Voice of the Persecuted is working to help and encourage extremely persecuted Christians living in Pakistan. They need our help to seek asylum for the protection of their lives and that of their families. Providing them a ‘safe place’, basic needs, emergency medical care and education for their children is extremely important. Converts and their families are often persecuted, which forces them underground with little means to care their families, they too need our love and understanding.
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(March 9, 2013) LAHORE, Pakistan —After hearing accusations that a Christian man committed blasphemy against Islam’s prophet, over 3,000 Muslim protesters turned violent and destroyed a Christian neighborhood on Saturday by torching homes. Reports claim over 100 homes have been burned or vandalized.
A large crowd from a nearby mosque went to the Christian’s home on Friday night, after a young Muslim man accused a Christian of committing blasphemy by making offensive comments about the prophet. Police took the Christian man into custody to try to calm down the crowd. Fearing for their safety, hundreds of Christian families fled the area overnight.
Reports say the mob returned on Saturday and began setting the homes of Christians ablaze. Though no one in the Christian community was hurt, several policemen were injured when hit by stones as they tried to keep the crowd from rushing the area.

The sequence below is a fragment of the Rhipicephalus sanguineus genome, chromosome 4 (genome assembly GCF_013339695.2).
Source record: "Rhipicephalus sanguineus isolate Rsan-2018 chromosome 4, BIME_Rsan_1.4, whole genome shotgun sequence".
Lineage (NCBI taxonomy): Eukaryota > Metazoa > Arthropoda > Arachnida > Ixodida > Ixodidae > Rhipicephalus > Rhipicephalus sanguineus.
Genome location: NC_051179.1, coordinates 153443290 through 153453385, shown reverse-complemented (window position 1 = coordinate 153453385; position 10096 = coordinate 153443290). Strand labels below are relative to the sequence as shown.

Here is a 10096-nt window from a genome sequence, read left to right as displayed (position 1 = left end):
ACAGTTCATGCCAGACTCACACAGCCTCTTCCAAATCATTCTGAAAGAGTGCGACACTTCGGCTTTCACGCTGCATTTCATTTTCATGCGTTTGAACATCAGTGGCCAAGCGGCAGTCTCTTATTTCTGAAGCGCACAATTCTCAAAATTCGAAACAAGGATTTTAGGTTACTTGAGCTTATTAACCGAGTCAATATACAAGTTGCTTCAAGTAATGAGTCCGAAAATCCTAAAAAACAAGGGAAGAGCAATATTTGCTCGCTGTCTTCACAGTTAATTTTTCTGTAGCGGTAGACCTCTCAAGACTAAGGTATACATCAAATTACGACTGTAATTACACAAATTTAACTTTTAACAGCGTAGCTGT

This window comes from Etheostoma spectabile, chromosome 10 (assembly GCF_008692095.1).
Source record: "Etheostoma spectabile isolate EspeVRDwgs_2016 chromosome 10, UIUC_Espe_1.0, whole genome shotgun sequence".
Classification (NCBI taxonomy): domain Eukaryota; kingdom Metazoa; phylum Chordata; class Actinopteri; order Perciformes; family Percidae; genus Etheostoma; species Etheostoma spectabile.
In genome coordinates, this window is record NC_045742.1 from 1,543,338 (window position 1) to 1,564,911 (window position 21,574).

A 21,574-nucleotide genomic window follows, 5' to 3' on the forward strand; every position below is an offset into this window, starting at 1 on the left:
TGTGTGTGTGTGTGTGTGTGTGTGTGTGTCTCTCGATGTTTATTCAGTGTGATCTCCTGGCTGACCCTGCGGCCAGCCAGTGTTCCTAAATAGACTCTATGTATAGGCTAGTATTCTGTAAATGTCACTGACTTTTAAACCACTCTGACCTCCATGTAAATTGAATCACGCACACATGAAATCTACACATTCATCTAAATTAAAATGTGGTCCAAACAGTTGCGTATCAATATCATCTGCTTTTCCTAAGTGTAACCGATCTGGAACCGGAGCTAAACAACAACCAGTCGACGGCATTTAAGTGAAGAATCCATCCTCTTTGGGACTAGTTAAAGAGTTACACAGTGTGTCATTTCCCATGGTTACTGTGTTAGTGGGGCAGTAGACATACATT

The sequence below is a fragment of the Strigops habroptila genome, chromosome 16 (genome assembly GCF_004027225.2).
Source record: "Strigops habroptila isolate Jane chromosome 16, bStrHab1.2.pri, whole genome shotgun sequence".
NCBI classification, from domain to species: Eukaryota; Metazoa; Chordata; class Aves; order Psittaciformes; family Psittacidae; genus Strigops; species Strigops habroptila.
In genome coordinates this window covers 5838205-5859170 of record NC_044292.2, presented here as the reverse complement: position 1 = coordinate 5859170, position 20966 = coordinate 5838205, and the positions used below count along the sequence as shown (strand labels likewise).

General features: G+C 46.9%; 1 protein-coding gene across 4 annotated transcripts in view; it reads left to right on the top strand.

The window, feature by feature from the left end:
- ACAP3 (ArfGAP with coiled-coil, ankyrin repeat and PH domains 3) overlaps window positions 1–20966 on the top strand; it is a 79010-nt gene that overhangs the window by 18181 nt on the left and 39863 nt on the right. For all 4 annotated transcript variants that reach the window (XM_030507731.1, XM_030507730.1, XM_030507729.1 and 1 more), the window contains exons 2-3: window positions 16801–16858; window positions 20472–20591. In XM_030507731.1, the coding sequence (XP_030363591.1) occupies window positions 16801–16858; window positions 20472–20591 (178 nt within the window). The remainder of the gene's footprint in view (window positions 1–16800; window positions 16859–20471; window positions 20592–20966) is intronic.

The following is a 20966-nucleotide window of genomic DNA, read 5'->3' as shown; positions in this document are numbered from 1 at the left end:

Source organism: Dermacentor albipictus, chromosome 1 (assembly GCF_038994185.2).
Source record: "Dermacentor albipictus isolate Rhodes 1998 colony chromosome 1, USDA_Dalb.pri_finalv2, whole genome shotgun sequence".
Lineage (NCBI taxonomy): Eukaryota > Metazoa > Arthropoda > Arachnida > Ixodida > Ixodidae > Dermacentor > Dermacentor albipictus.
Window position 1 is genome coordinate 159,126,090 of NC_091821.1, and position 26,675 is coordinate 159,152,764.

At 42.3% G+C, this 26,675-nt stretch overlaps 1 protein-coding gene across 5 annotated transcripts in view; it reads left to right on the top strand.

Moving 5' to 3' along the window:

(AP) reports Akram Gill, a local bishop in the Lahore Christian community said the incident had more to do with personal enmity between two men than blasphemy. He said the men got into a brawl after drinking late one night, and in the morning the Muslim man made up the blasphemy story as payback.
When they came to the neighborhood to investigate, the Christian community handed the accused man over to police. He is identified by police as Sawan Masih. Afterwards the Christians all locked up their houses and went to relatives in other areas.
On Saturday morning, the mob was armed with hammers and steel rods and broke into houses, ransacked two churches and burned Bibles and crosses. Refrigerators, washing and sewing machines, cooking pots, beds and other household goods were ripped from homes, smashed and torched in the streets.
“Poor people were living here. They have lost all of their belongings. “Where can they go now?” said Akram Gill
A couple from the neighborhood went to their Muslim neighbors’ house on Friday night after people came looking for the Christian man accused of blasphemy. Ishaq Masih said the Muslim neighbors sheltered the couple for the night and then gave them money to leave the area in the morning.